Resources for Educators
Teachers, math coaches, and principals are always looking for better resources to strengthen their work in classrooms. We support that work by posting a changing set of useful resources that emanate from our pre-publication writings, our site-based work with students, and our professional development sessions with teachers, schools, and school districts. We also have tools and sample documents that can support your instruction. We have videos that you can study or utilize in a faculty discussion. And lastly, we have lists of recommended books and articles to help you grow your professional knowledge.
Student artifacts can serve to inspire you or can be leveraged to begin Student Work Reflection Meetings at your school. Below are artifacts we have collected from our work with students in summer sessions and at our micro-school.
This work sample comes from a first grader, after he had completed two of our deductive lessons around the concept of combing like terms. This is also, of course, addition. However, within the number lab's concept matrix, "adding" is deepened to the big idea of "combining like terms."
In this work sample you can see the child getting the hang of this idea as he combines like terms after first substituting ones for the fives. After he combines the like terms, he notates that he has 25(1). You can see that he understands the concept of like terms (the underlining is evidence of this), he understands Substitution Principle (you'd have to hear him explain his thinking to know this for sure, but he did use the word "substitution" when asked to explain to his peers), and he understands unitizing. Additionally, the clear step-by-step notation of his thinking shows that he understands how mathematicians logically note their thinking for other mathematicians.
This is work from a second grader and it is a great example of a child understanding unitizing and the multiplicative identity. If you had seen the child explain her thinking to her peers, you would have been very impressed! Her teacher actually stopped the class during studio time and brought everyone over to see what Julia had done, after she expressed these two terms as 6(5(1)). That's a common technique we use -- an interruption during partner work time -- in order to help solidify the lesson focus of the day. All the kids were asked to gather around Julia's board and observe how she'd thought about the combining of the two terms. Discussion ensued, as we worked to all notice that she had combined the like terms (i.e. four fives and two fives is six fives), but had also captured the fact that the six fives is technically six-five-ones or 6(5(1)). Julia knew she was counting fives, but also knew those fives had a multiplicative identity as well, and were actually five ones. Between Julia's notation and her clear description of her thinking, we knew this work sample showed that Julia had secured the ideas of both the multiplicative identity property and of unitizing.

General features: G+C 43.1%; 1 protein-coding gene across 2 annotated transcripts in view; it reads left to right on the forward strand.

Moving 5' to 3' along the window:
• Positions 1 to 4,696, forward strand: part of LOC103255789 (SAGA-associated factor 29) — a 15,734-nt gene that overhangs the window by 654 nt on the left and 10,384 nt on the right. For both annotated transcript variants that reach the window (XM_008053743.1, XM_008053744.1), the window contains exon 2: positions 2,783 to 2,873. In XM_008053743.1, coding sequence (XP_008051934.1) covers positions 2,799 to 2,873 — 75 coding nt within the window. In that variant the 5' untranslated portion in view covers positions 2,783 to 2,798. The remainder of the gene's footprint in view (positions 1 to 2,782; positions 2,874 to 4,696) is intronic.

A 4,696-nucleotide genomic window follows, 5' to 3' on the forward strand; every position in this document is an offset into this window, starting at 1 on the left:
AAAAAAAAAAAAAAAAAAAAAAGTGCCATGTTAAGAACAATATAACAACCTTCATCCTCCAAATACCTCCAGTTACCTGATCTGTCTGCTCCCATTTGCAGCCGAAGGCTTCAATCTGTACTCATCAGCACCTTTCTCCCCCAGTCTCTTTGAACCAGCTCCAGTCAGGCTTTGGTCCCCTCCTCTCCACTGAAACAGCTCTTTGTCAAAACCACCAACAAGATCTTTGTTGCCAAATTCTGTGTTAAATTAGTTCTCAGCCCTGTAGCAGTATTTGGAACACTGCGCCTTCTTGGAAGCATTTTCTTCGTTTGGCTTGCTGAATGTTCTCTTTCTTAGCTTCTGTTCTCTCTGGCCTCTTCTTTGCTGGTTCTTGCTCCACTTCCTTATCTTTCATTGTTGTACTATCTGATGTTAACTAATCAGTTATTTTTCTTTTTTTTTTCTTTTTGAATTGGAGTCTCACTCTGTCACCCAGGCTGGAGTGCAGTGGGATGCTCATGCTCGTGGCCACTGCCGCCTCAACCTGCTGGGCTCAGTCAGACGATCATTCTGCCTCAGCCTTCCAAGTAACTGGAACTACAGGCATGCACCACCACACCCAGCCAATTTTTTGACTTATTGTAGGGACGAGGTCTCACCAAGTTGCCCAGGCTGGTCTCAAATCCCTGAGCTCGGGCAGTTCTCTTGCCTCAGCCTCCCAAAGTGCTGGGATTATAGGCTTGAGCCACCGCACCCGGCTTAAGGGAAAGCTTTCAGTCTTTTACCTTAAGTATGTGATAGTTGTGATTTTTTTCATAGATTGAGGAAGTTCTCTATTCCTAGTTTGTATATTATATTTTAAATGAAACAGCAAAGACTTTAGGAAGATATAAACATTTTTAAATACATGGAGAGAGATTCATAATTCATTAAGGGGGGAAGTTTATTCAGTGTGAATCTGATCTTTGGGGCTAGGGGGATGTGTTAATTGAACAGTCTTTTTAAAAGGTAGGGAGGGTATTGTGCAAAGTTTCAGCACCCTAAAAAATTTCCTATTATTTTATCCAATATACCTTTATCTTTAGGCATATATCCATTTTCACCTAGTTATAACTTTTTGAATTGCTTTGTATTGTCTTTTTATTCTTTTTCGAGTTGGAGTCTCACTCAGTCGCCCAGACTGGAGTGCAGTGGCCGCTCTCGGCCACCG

Two third graders worked in partnership to simplify this expression and their work displays strong understanding of substitution property and the distributive nature of multiplication. The girls reasoned that 63 forty-eights could be thought of as the sum of 50 and 10 and 3 forty-eights. They were then able to articulate to their peers that they had substituted 50 + 10 + 3 for 63. The partners then explained they knew they could think of this as 50 forty-eights and 10 forty-eights and 3 forty-eights because she of the distributive property. Further, the language of "50 and 10 and 3 forty-eights" supported this understanding. Had we asked our typical question, "What are you counting?" Their answer would have been "48's" and the second line of their algorithm shows they are reasoning that one can count those 63 forty-eights as 50(48) and 10(48) and 3(48). Next, the girls used their knowledge that 50 is 1/2 of 100 to easily simplify 50 forty-eights and they notated this thinking beautifully! They completed the rest of the work mentally, and finalized their algorithm and asked one of the teachers, "Do you agree with our algorithm?" What a fantastic question! So much better than "Do we have the right answer?"
One of the practices that is common at our lab and a practice that teachers employ in the classrooms we work with is Analyzing Algorithms. Nearly every day, at all age levels, we take our students through this practice. Students are asked to look at the work of a fellow mathematician (perhaps from the same class, but often from a different class) and consider what the mathematician was thinking. Below are two examples of students working through this practice. Video#1 shows a small group of 2nd - 4th graders who have worked together for 13 days. Video#2 shows a larger group of 2nd - 5th graders who have worked together for 10 days. For more on this practice, click here.